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Another KVL-KCL

  1. Oct 23, 2013 #1
    1. The problem statement, all variables and given/known data
    Find Vx, Is and power on the dependent source.
    Capture_1.jpg


    3. The attempt at a solution
    http://s17.postimg.org/3x4hszzkf/002.jpg [Broken]
     
    Last edited by a moderator: May 6, 2017
  2. jcsd
  3. Oct 23, 2013 #2

    gneill

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    Staff: Mentor

    Your determination of vx is fine. However, Is is not the only current flowing through the 4 Ω resistor; there's some current coming from the 29 A source, flowing through the 4 Ω + Is combination, then to the components on the right.

    You should be in a position to know how much current is entering and leaving that middle bit.
     
  4. Oct 23, 2013 #3
    I did KCL on node a and got 30 A. Also calculated the current through the 4 Ω resistor -1.5 A.
    Then KCL on node b, Is = 31.5 A
     
  5. Oct 23, 2013 #4

    gneill

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    Staff: Mentor

    Draw the directions of the currents through the resistors. Then do KCL again :wink:
     
  6. Oct 23, 2013 #5
    Oh ok. 28 not 30. Then Is = 26.5.
     
    Last edited: Oct 23, 2013
  7. Oct 23, 2013 #6

    gneill

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    All of them. You have the voltages across them all.
     
    Last edited: Oct 23, 2013
  8. Oct 23, 2013 #7
    ....
     
  9. Oct 23, 2013 #8

    gneill

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    Staff: Mentor

    No, not 26.5 A. I think you've got a current direction wrong. Sketch them on your diagram and pay attention to polarities -- remember, Vx is negative...
     
  10. Oct 23, 2013 #9
    Here's the new sketch. If i'm not wrong then 29.5 A.
     
  11. Oct 23, 2013 #10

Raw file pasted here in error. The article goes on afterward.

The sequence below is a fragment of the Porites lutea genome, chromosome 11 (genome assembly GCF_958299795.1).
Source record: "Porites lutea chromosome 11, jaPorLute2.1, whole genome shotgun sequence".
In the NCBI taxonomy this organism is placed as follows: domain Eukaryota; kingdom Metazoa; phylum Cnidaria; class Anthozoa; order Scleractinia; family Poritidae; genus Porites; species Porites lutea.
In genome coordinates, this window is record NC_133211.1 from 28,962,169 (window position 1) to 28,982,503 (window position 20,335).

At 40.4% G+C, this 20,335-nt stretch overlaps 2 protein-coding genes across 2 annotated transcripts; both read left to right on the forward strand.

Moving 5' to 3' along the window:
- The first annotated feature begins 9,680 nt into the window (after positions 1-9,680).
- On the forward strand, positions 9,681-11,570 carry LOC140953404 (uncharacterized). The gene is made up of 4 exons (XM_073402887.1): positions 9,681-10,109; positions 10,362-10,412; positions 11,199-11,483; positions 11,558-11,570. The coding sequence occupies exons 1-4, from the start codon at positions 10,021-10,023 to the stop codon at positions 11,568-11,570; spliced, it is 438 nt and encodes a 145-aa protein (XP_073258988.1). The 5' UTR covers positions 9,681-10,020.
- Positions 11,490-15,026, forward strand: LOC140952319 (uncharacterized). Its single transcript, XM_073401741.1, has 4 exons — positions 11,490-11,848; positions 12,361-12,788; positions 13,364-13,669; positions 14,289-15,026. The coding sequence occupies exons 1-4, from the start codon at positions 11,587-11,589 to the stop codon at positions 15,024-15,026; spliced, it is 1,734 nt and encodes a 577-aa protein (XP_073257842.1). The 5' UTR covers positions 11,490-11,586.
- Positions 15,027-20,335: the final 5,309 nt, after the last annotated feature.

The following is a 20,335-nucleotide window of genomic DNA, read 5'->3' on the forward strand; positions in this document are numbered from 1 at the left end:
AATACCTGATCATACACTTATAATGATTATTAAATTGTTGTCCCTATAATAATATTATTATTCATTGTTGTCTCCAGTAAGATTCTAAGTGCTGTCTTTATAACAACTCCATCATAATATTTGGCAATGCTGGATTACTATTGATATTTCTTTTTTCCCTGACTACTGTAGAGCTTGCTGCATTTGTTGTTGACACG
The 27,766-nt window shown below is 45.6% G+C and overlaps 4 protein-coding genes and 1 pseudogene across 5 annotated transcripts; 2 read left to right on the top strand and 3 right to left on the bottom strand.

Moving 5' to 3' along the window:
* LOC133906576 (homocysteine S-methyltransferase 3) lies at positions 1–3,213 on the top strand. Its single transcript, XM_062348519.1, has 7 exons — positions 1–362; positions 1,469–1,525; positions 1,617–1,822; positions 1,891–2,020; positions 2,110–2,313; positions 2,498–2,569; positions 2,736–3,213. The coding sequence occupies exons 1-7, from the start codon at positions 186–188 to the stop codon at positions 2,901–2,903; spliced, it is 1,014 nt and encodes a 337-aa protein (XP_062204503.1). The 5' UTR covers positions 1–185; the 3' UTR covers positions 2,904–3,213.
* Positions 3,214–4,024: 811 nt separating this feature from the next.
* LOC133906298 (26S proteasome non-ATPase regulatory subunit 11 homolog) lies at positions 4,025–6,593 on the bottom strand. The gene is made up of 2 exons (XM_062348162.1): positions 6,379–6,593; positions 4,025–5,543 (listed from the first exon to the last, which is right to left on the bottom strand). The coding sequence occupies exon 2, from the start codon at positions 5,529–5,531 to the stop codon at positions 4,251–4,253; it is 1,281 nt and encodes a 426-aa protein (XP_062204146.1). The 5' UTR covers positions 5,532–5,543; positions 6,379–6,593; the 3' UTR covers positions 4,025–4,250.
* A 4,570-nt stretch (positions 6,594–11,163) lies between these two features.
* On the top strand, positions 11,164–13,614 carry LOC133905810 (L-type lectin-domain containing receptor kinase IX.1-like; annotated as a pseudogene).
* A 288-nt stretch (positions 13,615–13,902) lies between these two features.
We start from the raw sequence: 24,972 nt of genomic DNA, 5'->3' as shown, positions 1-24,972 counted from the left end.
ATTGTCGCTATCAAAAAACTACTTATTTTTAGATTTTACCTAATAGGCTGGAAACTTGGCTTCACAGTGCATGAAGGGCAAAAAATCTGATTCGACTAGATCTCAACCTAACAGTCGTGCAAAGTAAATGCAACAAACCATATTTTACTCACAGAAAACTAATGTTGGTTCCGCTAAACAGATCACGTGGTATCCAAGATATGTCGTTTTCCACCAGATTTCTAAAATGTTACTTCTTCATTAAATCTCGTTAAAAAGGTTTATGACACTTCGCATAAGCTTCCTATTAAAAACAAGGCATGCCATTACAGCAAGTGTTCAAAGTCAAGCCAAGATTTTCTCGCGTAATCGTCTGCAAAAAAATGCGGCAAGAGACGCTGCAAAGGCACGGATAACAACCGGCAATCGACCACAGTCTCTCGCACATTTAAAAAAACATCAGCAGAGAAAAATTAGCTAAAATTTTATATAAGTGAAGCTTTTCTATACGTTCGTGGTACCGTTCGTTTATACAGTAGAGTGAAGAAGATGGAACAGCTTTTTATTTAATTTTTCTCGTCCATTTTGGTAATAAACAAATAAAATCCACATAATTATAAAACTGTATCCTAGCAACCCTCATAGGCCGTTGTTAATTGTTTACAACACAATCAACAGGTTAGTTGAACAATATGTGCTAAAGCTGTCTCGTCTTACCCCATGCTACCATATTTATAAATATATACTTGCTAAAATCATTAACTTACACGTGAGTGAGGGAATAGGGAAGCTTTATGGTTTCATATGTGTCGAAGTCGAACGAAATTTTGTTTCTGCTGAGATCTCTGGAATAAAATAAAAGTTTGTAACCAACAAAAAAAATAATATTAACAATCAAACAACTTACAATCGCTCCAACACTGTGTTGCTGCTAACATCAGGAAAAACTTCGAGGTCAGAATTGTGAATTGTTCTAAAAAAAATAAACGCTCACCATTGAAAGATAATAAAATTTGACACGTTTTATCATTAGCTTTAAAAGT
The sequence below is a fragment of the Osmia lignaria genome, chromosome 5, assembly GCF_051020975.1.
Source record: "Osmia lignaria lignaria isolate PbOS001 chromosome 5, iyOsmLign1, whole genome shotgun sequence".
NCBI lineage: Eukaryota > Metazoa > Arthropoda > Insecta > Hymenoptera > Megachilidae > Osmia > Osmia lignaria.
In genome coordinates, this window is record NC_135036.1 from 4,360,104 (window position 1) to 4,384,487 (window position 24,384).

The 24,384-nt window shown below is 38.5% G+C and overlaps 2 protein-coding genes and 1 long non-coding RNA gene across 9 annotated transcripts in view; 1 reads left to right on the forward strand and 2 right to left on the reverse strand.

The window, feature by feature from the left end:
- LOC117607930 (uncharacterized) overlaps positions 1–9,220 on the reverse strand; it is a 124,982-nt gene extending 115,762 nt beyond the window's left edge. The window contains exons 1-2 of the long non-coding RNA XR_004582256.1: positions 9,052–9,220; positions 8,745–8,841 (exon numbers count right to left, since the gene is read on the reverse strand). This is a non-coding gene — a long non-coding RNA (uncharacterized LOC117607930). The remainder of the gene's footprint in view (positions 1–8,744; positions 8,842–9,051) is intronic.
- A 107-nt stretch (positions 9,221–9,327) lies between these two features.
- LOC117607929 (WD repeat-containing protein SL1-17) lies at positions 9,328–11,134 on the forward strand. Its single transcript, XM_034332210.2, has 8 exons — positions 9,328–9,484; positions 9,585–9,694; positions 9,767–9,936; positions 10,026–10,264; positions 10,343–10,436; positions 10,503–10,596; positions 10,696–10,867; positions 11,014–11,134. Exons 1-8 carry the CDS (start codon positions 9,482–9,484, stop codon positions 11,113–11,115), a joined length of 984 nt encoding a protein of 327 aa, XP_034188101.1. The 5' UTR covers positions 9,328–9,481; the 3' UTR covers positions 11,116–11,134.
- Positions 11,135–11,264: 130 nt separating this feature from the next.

gneill

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    You're not wrong :smile:
     
  12. Oct 23, 2013 #11
  13. Oct 24, 2013 #12
    Another day, Another KVL-KCL problem.

    Find V0 using KVL-KCL and Ohm's law.

    Capture.jpg

    Here's my solution
    http://s21.postimg.org/usa92r31z/001.jpg [Broken]
     
    Last edited by a moderator: May 6, 2017
  14. Oct 24, 2013 #13

    gneill

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    You really should place new questions in new threads, if for no other reason than more people are likely to see it.

    For this problem it looks like you've got the right ideas, but you're losing way too much accuracy by not keeping enough decimal places in your intermediate results. Keep intermediate values in fraction form or keep several more decimal places ("guard digits").

    For example, knowing that I1 is 4 mA and it's flowing through a 4 kΩ resistor you can tell that the potential drop across that resistor should be 16 V exactly. That means the sum of the 42V supply and the drop across the 6 kΩ resistor must add to 16V, so that the drop is 26 V across that resistor. But in your determination of i2 you rounded the result to 4.3 mA, and then when you calculated the potential drop across that resistor you arrived at 25.8 V.

    The situation gets worse when you round small values, as the resulting percentage change is more drastic. You determined the current through the 18 kΩ resistor to be 1.63 mA, but it should have ended up as 1.889 mA. So the early roundings of values has landed you with a 14% error so far...
     
  15. Oct 24, 2013 #14
    Is it enough if i write three decimal digits?
     
  16. Oct 24, 2013 #15

    gneill

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    Staff: Mentor

    Three is better, yes. If your calculator has enough memory locations, write three digits but use the stored full-accuracy values for calculations. As always, round final results to the appropriate number of significant figures.
     
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